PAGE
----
The Final Debate And Mitt Romney's Weight
The modern Republican Party hangs around Mitt Romney’s bid for the presidency like a cement block around the neck of a Mafia hit. It is dragging him down in spite of his best efforts to get clear of it.
As many have noted, the biggest drag on Romney’s candidacy comes from the last Republican President George W. Bush and his Vice President Dick Cheney.
In Monday night’s debate President Barack Obama reminded everyone that Bush and Cheney were the ones “who brought us this mess.” Bush has the least favorable rating of any of the living presidents; only 43 percent of Americans have a positive view of his presidency. And Vice President Cheney, a.k.a. Darth Vadar, still holds the record for the most unpopular vice president in modern history.
Bush and Cheney, as most of us will remember, were all about going to war — in Iraq, in Afghanistan, in theory — anywhere. Enraged by the 9/11 attacks, America stood by them for a while – until it became clear that the bellicose policy was not only misguided but also very expensive in both lives and money.
Romney had one mission: show America that he was <em>not</em> cut from the Bush-Cheney cloth.
By the time Democrats took back the Congress in the 2006 midterm elections, the verdict was in. American’s thought the war in Iraq was a mistake. No surprise then, that Bush and Cheney have been sent to “undisclosed locations” for the duration of this campaign. And no surprise that the Mitt Romney who showed up Monday night as an agreeable and peace loving guy. He had one mission: show America that he was not cut from the Bush-Cheney cloth.
But the Bush-Cheney foreign policy is not the only cement block dragging Romney down. Thanks to a man named Pete Wilson, who was Governor of California in the 1990s, Mitt Romney has a big problem with Hispanic voters. In 1994 Wilson promoted and passed Proposition 187, a law many believed to be discriminatory towards the state’s large Hispanic population. Wilson and Prop 187 killed the California Republican Party. Just as Latinos were growing in the population and starting to vote, they got the not-so-subtle message that the Republican party was not their friend. With the exception of Arnold Scharzenegger, no Republican has won the California governorship since then. Not only did California move into the Democratic column in the Electoral College but the Republican Party nationally followed Wilson’s lead. And so today President Obama holds a commanding 45 percent lead among Hispanic voters; a fact that could turn out to be decisive.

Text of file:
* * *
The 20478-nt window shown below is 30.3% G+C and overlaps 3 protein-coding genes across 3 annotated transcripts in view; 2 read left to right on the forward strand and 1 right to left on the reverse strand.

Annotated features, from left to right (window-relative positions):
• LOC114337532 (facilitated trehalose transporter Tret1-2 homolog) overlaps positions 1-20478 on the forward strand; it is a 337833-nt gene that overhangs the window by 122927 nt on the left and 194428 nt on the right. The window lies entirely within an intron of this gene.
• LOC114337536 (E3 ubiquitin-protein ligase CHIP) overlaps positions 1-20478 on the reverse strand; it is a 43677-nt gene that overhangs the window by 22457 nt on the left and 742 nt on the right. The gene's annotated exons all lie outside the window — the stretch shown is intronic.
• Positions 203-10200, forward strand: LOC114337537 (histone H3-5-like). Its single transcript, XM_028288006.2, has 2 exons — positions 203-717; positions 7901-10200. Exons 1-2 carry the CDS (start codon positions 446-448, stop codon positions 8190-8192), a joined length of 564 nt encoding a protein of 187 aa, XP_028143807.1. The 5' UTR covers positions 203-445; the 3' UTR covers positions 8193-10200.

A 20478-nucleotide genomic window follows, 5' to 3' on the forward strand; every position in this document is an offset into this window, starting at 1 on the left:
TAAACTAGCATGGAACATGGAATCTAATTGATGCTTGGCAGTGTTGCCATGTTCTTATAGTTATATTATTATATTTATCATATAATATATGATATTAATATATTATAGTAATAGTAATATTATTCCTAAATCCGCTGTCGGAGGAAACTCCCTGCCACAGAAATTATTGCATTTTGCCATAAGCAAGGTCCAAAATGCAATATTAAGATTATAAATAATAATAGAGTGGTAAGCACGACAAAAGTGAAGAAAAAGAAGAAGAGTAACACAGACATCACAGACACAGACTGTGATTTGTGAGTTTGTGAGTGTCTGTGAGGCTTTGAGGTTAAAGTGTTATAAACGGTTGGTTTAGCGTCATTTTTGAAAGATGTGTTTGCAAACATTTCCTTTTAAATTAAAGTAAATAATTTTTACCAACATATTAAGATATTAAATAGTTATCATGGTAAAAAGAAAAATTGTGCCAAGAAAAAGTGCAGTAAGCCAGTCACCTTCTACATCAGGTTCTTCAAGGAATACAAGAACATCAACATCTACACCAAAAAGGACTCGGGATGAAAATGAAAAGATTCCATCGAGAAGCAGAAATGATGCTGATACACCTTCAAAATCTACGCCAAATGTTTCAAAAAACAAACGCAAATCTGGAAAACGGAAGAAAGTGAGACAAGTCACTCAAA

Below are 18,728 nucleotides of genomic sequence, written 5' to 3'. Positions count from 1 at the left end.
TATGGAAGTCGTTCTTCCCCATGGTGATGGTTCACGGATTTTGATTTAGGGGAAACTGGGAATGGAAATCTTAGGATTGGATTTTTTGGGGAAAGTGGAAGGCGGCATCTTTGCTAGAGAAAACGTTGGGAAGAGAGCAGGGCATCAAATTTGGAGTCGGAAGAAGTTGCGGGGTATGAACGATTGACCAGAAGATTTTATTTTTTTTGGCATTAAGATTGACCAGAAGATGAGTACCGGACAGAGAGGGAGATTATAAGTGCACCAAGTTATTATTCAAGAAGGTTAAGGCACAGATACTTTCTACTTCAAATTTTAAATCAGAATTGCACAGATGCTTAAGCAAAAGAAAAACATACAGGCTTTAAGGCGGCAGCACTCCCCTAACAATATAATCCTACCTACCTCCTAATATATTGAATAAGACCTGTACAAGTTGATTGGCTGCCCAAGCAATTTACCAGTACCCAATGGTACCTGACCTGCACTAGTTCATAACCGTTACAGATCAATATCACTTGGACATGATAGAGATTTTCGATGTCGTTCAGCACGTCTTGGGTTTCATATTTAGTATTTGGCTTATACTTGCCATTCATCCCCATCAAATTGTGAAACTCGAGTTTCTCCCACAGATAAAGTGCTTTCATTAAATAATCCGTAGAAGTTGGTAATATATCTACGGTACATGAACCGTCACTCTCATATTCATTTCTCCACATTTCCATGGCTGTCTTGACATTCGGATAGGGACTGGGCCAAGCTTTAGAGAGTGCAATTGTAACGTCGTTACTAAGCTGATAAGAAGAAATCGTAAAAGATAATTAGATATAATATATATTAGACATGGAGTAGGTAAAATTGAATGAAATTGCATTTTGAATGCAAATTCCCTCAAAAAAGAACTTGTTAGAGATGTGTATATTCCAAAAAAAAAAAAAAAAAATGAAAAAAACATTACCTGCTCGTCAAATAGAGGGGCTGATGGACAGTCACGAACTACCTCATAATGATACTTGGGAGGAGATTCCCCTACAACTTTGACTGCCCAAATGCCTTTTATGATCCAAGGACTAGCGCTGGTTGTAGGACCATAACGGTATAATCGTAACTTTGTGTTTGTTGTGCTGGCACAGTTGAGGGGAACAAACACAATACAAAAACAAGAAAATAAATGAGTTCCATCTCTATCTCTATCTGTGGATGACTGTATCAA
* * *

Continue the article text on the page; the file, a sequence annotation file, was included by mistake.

The third cement block was tied around Romney’s neck during the Republican primaries this spring. Romney’s final primary opponent turned out to be a conservative Catholic former Senator named Rick Santorum. Not only did Santorum take an absolutist position on abortion, he introduced into the presidential debate the possibility that states should be free to ban contraceptives – and moreover that the 1965 Supreme Court ruling asserting a right to privacy when it comes to contraception was wrong. Many women were amazed and then appalled that, after nearly half a century of legal contraception, someone would actually want to go back in time. The legacy of that one is the fact that Romney is still trailing Obama among women.
Romney’s Republican Party problem is not insurmountable. When Bill Clinton ran for President in 1992 he found himself saddled with a Democratic Party that had managed, in the preceding years, to come down on the wrong side of just about everything including, for instance, being on the side of criminals, not victims, during the country’s biggest crime wave. His strategy was to proclaim himself “a different kind of Democrat” and to take a few high profile positions such as opposing the violent lyrics in a song by a black singer called Sister Souljah in order to prove his independence from the orthodoxy of the party.
On Monday night Romney tried to untie one of the cement blocks around his neck by agreeing with President Obama and rejecting war. But the other blocks are dragging him down.
Unlike the Clinton era Democrats, no one in the modern Republican Party seems to be too worried about the fact that they have alienated some of the fastest growing parts of the electorate. Even if Romney manages to pull this one out and win, the prospects for the future of the Republican Party look dim unless they can manage to get themselves on the right side of history again.
This program aired on October 23, 2012. The audio for this program is not available.